Robert Greenblatt is Chairman of WarnerMedia Entertainment and Direct-to-Consumer. He is responsible for the overall management of HBO, the linear cable networks TNT, TBS, truTV, Otter Media, and the Direct-to-Consumer business.
One of the most influential television executives of the past two decades, Robert Greenblatt was most recently the Chairman of NBC Entertainment, a role he held from 2011 through 2018. There he was responsible for primetime, late night, and daytime entertainment programming, as well as First-Run Syndication.
Under Greenblatt's leadership, NBC rose back to the top after a decade in last place, winning the 52-week season for the last five consecutive years in adults 18-49 and added its first total-viewer crown in 16 years for the full 2017-18 season. NBC won eight consecutive fourth quarters and eight consecutive summers in adults 18-49, and the network’s powerful primetime lineup included such popular and critically acclaimed shows as “The Voice,” the Chicago trilogy, “This Is Us,” “New Amsterdam,” “Manifest,” the revival of “Will & Grace,” “World of Dance” “The Good Place” and “Ellen’s Game of Games” to name just a few.
Greenblatt also oversaw Universal Television and Universal Television Alternative Studios, which produce nearly 40 scripted, late-night and reality series for a variety of networks and digital platforms. In addition to many shows for NBC primetime, the studios produce critically-acclaimed comedies like “Superstore” and “Brooklyn Nine-Nine” plus all of NBC’s hit late-night lineup, in addition to prestigious non-NBC comedies such as “Russian Doll,” “Master of None” and the Emmy-nominated “Unbreakable Kimmy Schmidt for Netflix. Off-network dramas also include “The Bold Type” on Freeform and “Magnum P.I.” and “F.B.I.” on CBS.
A Golden Globe Award-winning television producer (“Six Feet Under”) and Tony Award-winning Broadway producer (“A Gentleman's Guide to Love and Murder” and “Dear Evan Hansen”), Greenblatt has also led NBC to be at the forefront of live television events. He broke ground in 2013 with “The Sound of Music Live!” which attracted 21 million viewers and has become a yearly tradition now replicated by other networks. NBC presented “The Wiz Live!” in 2015, “Hairspray Live!” in 2016, and the Emmy-winning “Jesus Christ Superstar Live in Concert” in 2018 starring John Legend.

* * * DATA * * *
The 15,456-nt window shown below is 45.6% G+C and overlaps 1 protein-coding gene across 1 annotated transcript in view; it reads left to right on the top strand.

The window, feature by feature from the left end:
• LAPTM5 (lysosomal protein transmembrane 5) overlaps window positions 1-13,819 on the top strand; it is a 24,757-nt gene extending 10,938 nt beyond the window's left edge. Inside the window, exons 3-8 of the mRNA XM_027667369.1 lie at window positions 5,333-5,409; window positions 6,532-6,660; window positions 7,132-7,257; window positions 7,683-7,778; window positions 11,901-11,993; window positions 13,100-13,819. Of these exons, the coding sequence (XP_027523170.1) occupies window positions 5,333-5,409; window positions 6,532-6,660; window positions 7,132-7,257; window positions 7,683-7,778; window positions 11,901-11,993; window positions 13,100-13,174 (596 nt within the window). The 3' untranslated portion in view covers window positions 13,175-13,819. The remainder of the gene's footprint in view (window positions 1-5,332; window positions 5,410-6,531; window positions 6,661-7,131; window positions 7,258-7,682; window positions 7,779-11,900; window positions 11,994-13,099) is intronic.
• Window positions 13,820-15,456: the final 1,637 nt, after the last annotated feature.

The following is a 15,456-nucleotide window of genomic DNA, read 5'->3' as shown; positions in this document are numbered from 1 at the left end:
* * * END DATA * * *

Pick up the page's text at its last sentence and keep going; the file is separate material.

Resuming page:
Greenblatt’s relationship with Dolly Parton led to him producing the Tony-nominated Broadway hit “9 to 5: The Musical” with a score by Parton, as well as NBC’s 2015 broadcast of her telefilm “Dolly Parton’s Coat of Many Colors.” The TV movie garnered an audience of 16 million, making it the most-watched film on broadcast or cable in nearly seven years, and led to the sequel “Dolly Parton’s Christmas of Many Colors: Circle of Love,” which debuted in 2016.
Prior to NBC, Greenblatt was President of Entertainment for Showtime Networks, Inc., where he supervised a slate of original programming that dramatically altered the Showtime brand and re-positioned the company as a leader in premium cable television. Over his seven-year tenure, the audience subscription base increased 52% – to a then-record high of 19 million subscribers in 2010 – and profitability more than doubled.
At Showtime, he was responsible for such hits as "Weeds," "Dexter," "Shameless," "The Borgias," "Episodes," "Nurse Jackie," "The Tudors," "Californication," "United States of Tara," "The Big C," and “This American Life," among others.
Prior to Showtime, Greenblatt was an award-winning producer of over a dozen series on various networks. The highlight of those was "Six Feet Under," for which he was awarded the 2002 Golden Globe for Best Drama Series. It also garnered dozens of Emmy nominations, including four for Outstanding Drama Series, and it won the 2003 Producers Guild Award, three GLAAD Media Awards and the George Foster Peabody Award. He also produced two Emmy-nominated miniseries: "Elvis" for CBS (starring Golden Globe winner Jonathan Rhys Meyers) and Gregory Nava's "American Family" for PBS.
Greenblatt began his television career at the Fox Broadcasting Company where he ran primetime programming from 1992-97 and developed such memorable shows as "Beverly Hills, 90210" and "Melrose Place," "The X-Files," "Party of Five," "Ally McBeal" and "King of the Hill," in addition to the pilots for "The Sopranos" and "Dawson's Creek."
In 2011, he received the Stephen F. Kolzak Award from GLAAD, in 2016 Greenblatt was presented with The Actors Fund Medal of Honor, in 2018 he was inducted into the Broadcast and Cable Hall of Fame, and in 2019 he received the Brandon Tartikoff Legacy Award.